I am a new student just a bit over 15 hours and I seem to be having a bit of trouble holding my speeds in the pattern once the flaps start coming down on downwind. My instructor says I'm almost there and I'm close to nailing the pattern. My final approach and touchdown are quite good considering my downwind and base legs are not where they should be.
I've spent almost five hours in the pattern and I thought things would have clicked by now. My instructor says I'm doing great and it'll come; at that point I'll then wonder why I didn't get it all along. Is this a common phase of training that gives students trouble? Any tips or advice anyone may have?
Trim is a big part of getting your airspeed where you want it to be. If you are not trimmed out very well, you'll most certainly be struggling to get your airspeed where you want it.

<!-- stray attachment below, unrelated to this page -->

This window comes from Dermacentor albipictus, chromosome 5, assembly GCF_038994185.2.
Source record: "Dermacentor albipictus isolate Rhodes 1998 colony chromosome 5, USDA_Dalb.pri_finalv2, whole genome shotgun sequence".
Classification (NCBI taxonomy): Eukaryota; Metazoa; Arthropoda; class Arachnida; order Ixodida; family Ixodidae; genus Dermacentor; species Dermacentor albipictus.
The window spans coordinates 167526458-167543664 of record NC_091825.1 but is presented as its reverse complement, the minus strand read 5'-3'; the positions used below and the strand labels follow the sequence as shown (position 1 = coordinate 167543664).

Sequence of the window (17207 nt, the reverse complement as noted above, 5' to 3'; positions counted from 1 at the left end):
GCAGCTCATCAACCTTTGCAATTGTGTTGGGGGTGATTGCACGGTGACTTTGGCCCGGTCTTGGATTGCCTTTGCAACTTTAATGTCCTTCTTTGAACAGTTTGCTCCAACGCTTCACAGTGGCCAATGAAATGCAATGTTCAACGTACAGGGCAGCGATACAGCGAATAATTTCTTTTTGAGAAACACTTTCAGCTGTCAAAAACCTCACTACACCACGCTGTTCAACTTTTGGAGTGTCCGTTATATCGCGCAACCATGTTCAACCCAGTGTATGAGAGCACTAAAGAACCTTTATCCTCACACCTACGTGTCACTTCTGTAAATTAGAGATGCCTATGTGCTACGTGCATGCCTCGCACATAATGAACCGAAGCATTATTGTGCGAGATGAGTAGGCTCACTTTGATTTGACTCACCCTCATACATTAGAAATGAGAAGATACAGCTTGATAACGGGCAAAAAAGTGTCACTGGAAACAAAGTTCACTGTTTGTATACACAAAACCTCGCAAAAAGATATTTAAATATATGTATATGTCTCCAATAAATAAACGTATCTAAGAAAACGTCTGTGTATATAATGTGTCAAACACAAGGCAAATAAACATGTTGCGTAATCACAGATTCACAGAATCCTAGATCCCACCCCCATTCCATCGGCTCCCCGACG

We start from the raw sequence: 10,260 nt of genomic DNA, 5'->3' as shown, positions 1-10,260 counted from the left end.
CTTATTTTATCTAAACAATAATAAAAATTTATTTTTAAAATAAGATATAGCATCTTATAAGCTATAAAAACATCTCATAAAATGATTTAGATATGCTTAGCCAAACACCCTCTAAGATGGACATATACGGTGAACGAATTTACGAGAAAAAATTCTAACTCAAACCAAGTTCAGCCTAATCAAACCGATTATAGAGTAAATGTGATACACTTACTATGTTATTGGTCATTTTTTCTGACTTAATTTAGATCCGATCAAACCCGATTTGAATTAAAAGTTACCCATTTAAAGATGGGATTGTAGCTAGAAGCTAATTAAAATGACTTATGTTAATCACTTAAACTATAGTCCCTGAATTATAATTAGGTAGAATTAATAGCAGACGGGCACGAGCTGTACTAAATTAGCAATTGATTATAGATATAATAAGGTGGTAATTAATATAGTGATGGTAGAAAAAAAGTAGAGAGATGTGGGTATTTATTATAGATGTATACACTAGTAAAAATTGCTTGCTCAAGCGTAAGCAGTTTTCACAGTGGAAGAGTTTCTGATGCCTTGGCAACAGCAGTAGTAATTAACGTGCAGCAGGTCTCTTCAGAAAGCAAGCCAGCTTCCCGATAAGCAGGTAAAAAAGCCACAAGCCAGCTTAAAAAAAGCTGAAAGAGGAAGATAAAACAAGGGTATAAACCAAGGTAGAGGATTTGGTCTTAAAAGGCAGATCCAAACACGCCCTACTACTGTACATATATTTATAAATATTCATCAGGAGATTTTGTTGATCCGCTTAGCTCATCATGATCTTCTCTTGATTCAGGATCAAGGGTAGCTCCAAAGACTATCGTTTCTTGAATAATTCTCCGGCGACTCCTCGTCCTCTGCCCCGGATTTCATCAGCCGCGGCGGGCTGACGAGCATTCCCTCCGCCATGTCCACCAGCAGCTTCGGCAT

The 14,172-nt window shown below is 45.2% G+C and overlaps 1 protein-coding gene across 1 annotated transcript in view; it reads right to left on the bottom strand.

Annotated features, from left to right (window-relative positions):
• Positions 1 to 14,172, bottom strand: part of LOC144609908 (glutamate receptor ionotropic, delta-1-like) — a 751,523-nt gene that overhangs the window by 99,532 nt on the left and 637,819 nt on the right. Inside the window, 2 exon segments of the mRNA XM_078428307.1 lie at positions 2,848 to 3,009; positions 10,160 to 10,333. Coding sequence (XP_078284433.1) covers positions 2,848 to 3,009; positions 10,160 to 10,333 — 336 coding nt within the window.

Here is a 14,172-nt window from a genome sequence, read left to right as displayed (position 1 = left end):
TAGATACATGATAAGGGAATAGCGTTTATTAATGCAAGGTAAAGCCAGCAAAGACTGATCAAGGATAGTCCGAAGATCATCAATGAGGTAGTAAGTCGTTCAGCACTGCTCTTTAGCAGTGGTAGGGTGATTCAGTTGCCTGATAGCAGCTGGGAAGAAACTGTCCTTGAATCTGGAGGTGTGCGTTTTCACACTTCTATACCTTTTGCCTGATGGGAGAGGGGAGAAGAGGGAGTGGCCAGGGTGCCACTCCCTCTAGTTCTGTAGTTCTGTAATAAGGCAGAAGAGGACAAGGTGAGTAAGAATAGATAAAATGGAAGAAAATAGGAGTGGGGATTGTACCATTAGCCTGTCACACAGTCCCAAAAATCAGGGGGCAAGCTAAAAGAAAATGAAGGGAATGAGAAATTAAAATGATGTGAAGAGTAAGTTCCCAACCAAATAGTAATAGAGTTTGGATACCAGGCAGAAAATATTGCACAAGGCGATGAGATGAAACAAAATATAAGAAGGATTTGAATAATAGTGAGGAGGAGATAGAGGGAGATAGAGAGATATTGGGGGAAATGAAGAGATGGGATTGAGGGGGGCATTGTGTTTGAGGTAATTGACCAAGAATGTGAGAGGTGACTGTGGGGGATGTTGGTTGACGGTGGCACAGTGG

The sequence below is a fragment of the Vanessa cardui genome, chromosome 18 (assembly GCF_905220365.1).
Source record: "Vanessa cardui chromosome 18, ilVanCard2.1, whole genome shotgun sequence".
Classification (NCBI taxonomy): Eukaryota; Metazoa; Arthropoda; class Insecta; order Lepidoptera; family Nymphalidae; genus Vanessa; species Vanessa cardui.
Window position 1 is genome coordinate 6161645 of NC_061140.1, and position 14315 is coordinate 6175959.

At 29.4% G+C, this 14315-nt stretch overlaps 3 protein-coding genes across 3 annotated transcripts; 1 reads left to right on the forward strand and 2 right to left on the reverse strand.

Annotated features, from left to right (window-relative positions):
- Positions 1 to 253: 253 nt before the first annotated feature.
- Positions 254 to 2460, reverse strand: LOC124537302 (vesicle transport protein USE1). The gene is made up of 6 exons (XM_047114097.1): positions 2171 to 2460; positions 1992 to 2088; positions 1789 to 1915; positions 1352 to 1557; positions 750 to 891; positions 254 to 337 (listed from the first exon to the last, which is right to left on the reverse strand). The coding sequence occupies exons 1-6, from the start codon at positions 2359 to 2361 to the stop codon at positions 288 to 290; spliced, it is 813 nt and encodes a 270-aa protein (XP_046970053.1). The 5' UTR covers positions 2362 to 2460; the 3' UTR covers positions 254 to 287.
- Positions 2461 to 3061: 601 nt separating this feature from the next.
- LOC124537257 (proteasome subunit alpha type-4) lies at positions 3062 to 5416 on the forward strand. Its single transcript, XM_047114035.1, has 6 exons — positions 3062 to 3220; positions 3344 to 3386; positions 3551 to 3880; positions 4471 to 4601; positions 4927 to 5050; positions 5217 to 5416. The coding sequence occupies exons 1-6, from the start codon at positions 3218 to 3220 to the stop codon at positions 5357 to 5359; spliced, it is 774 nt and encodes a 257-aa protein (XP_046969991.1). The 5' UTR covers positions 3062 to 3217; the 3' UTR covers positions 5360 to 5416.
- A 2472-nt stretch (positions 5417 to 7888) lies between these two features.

You also might want to identify power settings that make sense...if you ever lose the airspeed indicator you still need to be able to land the airplane (more on that in a second). Having target power settings (instead of just guessing) will get you to the airspeed you want pretty quickly. So you when you reduce power, reduce it to a specific number. Then set your trim so you get a 400 ft/min (or whatever works) descent rate. Having trim and power on the money will help smooth out your airspeeds.
Another problem I see is that pilots are not visual enough in the pattern...I know you are still learning, but once my student gets the pattern down, I like to cover up his airspeed indicator. I want my student to get the feel of the aircraft...the aircraft will tell you where it needs to be. Without the airspeed indicator you have to feel the speed of the aircraft. I go to my power settings and use my target descent rate and "notice" how the airplane reacts...then adjust accordingly.
Former NWS Meteorologist and CFI